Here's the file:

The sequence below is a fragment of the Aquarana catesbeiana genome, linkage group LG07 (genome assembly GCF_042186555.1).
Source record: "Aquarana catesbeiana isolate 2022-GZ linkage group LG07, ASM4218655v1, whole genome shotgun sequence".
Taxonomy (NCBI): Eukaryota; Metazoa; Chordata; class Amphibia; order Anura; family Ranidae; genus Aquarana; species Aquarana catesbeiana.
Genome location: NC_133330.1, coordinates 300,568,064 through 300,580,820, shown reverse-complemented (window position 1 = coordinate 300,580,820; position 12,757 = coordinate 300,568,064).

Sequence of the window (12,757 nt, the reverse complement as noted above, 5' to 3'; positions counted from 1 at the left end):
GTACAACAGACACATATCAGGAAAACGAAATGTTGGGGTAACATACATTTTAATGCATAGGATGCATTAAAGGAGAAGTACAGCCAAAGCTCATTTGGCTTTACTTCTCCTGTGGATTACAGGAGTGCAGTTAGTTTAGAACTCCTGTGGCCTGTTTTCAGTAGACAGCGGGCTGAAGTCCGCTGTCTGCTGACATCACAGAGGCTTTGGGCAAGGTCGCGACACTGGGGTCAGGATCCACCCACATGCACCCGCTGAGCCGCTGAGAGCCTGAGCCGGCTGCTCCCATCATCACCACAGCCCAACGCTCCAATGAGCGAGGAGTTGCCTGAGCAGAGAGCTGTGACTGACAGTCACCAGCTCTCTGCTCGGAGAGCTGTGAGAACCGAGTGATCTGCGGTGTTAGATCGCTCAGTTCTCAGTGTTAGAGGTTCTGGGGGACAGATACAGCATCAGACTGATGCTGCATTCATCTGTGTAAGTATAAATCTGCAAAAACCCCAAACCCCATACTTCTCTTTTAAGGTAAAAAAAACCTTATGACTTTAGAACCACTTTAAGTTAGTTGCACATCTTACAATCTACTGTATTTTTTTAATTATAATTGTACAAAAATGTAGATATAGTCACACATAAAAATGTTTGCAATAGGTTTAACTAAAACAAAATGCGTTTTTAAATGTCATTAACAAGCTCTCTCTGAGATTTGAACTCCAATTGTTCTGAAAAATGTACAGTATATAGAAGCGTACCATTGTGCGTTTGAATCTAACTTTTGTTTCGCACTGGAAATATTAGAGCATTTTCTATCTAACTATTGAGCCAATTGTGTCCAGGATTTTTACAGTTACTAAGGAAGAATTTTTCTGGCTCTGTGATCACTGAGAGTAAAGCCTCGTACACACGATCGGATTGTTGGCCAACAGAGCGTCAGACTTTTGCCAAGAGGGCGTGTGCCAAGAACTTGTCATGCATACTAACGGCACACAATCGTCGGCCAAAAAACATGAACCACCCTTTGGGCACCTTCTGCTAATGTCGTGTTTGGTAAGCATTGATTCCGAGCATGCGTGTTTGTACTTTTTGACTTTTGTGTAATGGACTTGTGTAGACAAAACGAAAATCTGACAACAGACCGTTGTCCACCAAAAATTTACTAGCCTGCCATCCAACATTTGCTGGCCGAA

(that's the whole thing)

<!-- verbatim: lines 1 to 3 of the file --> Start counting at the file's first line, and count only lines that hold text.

The sequence below is a fragment of the Aquarana catesbeiana genome, linkage group LG07 (genome assembly GCF_042186555.1).
Source record: "Aquarana catesbeiana isolate 2022-GZ linkage group LG07, ASM4218655v1, whole genome shotgun sequence".
Taxonomy (NCBI): Eukaryota; Metazoa; Chordata; class Amphibia; order Anura; family Ranidae; genus Aquarana; species Aquarana catesbeiana.